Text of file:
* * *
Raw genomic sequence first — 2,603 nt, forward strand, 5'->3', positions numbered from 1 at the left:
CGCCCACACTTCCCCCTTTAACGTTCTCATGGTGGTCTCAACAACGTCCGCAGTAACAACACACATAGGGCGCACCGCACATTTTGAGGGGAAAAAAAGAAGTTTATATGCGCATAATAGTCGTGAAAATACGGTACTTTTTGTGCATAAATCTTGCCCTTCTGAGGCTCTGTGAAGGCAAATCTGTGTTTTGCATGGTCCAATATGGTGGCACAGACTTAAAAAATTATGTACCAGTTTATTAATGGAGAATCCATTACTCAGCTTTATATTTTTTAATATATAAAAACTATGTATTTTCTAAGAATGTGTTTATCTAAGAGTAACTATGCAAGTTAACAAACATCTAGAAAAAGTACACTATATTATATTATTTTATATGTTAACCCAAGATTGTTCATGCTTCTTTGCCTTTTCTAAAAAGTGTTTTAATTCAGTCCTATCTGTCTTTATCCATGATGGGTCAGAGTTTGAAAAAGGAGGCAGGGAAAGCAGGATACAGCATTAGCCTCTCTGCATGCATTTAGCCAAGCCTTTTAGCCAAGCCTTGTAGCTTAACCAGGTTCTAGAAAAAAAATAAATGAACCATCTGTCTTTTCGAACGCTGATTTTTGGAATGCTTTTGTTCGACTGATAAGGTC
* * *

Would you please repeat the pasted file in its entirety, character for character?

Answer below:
Raw genomic sequence first — 2,603 nt, forward strand, 5'->3', positions numbered from 1 at the left:
CGCCCACACTTCCCCCTTTAACGTTCTCATGGTGGTCTCAACAACGTCCGCAGTAACAACACACATAGGGCGCACCGCACATTTTGAGGGGAAAAAAAGAAGTTTATATGCGCATAATAGTCGTGAAAATACGGTACTTTTTGTGCATAAATCTTGCCCTTCTGAGGCTCTGTGAAGGCAAATCTGTGTTTTGCATGGTCCAATATGGTGGCACAGACTTAAAAAATTATGTACCAGTTTATTAATGGAGAATCCATTACTCAGCTTTATATTTTTTAATATATAAAAACTATGTATTTTCTAAGAATGTGTTTATCTAAGAGTAACTATGCAAGTTAACAAACATCTAGAAAAAGTACACTATATTATATTATTTTATATGTTAACCCAAGATTGTTCATGCTTCTTTGCCTTTTCTAAAAAGTGTTTTAATTCAGTCCTATCTGTCTTTATCCATGATGGGTCAGAGTTTGAAAAAGGAGGCAGGGAAAGCAGGATACAGCATTAGCCTCTCTGCATGCATTTAGCCAAGCCTTTTAGCCAAGCCTTGTAGCTTAACCAGGTTCTAGAAAAAAAATAAATGAACCATCTGTCTTTTCGAACGCTGATTTTTGGAATGCTTTTGTTCGACTGATAAGGTC